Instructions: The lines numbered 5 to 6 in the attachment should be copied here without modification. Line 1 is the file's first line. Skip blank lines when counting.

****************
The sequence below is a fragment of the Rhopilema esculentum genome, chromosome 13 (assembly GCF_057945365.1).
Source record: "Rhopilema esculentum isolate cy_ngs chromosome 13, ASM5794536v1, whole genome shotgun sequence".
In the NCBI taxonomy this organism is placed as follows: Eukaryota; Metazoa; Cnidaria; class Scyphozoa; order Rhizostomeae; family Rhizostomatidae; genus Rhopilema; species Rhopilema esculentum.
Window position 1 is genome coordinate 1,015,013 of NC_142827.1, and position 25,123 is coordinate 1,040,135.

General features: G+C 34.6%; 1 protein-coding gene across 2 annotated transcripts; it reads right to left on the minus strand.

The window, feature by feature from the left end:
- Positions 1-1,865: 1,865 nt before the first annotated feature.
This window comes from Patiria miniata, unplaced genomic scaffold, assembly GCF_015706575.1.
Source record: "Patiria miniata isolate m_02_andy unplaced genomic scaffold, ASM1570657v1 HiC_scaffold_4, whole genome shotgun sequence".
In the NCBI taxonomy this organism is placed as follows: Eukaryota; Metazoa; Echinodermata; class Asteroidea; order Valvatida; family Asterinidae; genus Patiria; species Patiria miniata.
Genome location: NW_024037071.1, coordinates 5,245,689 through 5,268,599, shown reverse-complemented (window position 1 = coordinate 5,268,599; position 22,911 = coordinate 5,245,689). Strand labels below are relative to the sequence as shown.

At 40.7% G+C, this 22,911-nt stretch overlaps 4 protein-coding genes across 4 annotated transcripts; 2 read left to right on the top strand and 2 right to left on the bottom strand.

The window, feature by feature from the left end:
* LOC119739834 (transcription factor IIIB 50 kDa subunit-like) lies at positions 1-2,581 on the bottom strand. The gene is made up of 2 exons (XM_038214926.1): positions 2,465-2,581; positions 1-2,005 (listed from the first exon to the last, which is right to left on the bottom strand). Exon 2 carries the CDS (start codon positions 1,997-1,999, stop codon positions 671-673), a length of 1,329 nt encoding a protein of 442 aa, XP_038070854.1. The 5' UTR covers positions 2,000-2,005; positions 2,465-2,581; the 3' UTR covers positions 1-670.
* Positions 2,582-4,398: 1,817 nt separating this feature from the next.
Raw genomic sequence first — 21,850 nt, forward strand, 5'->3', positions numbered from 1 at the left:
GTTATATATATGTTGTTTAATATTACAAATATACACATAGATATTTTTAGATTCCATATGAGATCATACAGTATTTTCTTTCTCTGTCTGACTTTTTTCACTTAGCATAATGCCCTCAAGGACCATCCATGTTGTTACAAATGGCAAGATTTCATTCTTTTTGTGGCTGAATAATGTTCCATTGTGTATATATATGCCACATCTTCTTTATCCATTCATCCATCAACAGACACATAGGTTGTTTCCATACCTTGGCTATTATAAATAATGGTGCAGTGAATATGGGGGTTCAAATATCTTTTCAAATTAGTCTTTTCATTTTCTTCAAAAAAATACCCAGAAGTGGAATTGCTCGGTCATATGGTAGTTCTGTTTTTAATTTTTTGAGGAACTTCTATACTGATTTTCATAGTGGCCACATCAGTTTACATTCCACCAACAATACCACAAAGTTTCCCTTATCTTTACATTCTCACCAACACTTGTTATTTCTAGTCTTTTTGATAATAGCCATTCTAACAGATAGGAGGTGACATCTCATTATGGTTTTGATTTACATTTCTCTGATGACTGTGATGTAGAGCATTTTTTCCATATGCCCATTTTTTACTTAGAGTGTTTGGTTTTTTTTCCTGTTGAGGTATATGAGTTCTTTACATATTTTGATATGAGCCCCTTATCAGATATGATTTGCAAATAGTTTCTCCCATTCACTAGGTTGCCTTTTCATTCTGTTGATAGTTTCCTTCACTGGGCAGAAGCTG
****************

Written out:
General features: G+C 34.6%; 1 protein-coding gene across 2 annotated transcripts; it reads right to left on the minus strand.

The window, feature by feature from the left end: